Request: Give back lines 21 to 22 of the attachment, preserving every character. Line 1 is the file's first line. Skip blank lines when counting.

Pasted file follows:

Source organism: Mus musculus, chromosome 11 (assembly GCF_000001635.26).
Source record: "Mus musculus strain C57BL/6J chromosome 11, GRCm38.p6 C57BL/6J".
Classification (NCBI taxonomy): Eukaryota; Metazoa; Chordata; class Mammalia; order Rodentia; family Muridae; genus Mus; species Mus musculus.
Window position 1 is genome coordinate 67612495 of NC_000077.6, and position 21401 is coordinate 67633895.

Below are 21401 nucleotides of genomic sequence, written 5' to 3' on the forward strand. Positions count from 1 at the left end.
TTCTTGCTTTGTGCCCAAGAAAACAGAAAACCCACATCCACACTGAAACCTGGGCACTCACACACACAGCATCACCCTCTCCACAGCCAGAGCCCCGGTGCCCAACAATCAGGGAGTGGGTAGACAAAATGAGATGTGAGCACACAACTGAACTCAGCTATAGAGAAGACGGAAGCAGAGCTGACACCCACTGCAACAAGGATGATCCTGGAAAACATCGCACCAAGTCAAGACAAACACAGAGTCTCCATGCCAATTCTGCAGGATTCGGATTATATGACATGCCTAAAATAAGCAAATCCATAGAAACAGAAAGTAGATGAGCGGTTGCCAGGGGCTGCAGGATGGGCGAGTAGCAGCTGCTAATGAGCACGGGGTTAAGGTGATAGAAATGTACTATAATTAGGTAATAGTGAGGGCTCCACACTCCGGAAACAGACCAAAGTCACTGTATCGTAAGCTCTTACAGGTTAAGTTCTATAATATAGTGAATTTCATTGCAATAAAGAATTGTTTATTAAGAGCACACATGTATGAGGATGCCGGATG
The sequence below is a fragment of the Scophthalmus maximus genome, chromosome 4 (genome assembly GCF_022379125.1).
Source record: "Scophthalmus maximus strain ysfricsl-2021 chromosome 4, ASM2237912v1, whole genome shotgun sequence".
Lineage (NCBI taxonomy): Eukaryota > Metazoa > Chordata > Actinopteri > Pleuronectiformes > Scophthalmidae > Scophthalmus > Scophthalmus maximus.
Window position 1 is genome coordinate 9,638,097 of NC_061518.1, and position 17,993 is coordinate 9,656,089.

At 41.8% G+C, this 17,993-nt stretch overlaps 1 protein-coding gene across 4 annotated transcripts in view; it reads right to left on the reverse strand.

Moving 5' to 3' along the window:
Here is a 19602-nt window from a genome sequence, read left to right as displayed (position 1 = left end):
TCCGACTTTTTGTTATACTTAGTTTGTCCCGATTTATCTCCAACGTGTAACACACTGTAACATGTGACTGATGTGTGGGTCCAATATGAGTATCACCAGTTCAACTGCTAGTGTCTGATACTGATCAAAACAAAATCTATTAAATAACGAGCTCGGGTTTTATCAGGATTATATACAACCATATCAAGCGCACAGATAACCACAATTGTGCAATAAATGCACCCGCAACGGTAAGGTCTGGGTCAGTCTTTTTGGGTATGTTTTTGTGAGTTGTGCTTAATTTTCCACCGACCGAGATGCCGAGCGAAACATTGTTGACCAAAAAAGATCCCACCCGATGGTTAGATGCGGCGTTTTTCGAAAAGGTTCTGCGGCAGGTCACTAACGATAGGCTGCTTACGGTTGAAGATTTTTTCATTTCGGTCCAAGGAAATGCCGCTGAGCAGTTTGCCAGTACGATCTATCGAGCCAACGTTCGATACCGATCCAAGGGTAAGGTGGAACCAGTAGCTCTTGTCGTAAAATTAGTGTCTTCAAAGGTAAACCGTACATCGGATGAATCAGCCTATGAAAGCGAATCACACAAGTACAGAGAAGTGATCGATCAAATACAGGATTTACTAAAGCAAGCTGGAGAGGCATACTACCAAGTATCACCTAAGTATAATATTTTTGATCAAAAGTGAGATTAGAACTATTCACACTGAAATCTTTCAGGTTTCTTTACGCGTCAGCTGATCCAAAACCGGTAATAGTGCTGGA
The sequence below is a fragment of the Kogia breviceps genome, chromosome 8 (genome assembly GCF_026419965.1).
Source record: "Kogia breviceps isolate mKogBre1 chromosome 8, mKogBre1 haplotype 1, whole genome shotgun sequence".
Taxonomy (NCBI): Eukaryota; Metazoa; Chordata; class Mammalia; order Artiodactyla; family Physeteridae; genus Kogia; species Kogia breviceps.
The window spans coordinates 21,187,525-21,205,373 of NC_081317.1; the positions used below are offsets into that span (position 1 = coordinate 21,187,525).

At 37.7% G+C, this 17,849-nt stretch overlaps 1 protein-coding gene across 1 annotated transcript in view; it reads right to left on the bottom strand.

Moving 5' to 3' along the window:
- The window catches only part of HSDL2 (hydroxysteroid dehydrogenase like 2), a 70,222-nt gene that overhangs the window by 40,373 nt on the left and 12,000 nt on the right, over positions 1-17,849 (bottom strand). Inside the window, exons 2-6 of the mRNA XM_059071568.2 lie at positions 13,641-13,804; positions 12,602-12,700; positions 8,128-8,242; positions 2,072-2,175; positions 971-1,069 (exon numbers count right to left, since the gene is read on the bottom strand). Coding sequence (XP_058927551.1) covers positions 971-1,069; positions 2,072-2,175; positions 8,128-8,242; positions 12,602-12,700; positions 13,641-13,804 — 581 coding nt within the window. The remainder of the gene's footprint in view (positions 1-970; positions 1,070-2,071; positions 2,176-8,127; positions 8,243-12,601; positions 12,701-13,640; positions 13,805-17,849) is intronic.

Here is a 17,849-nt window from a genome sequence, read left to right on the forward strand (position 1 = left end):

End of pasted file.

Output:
- The window catches only part of HSDL2 (hydroxysteroid dehydrogenase like 2), a 70,222-nt gene that overhangs the window by 40,373 nt on the left and 12,000 nt on the right, over positions 1-17,849 (bottom strand). Inside the window, exons 2-6 of the mRNA XM_059071568.2 lie at positions 13,641-13,804; positions 12,602-12,700; positions 8,128-8,242; positions 2,072-2,175; positions 971-1,069 (exon numbers count right to left, since the gene is read on the bottom strand). Coding sequence (XP_058927551.1) covers positions 971-1,069; positions 2,072-2,175; positions 8,128-8,242; positions 12,602-12,700; positions 13,641-13,804 — 581 coding nt within the window. The remainder of the gene's footprint in view (positions 1-970; positions 1,070-2,071; positions 2,176-8,127; positions 8,243-12,601; positions 12,701-13,640; positions 13,805-17,849) is intronic.

Here is a 17,849-nt window from a genome sequence, read left to right on the forward strand (position 1 = left end):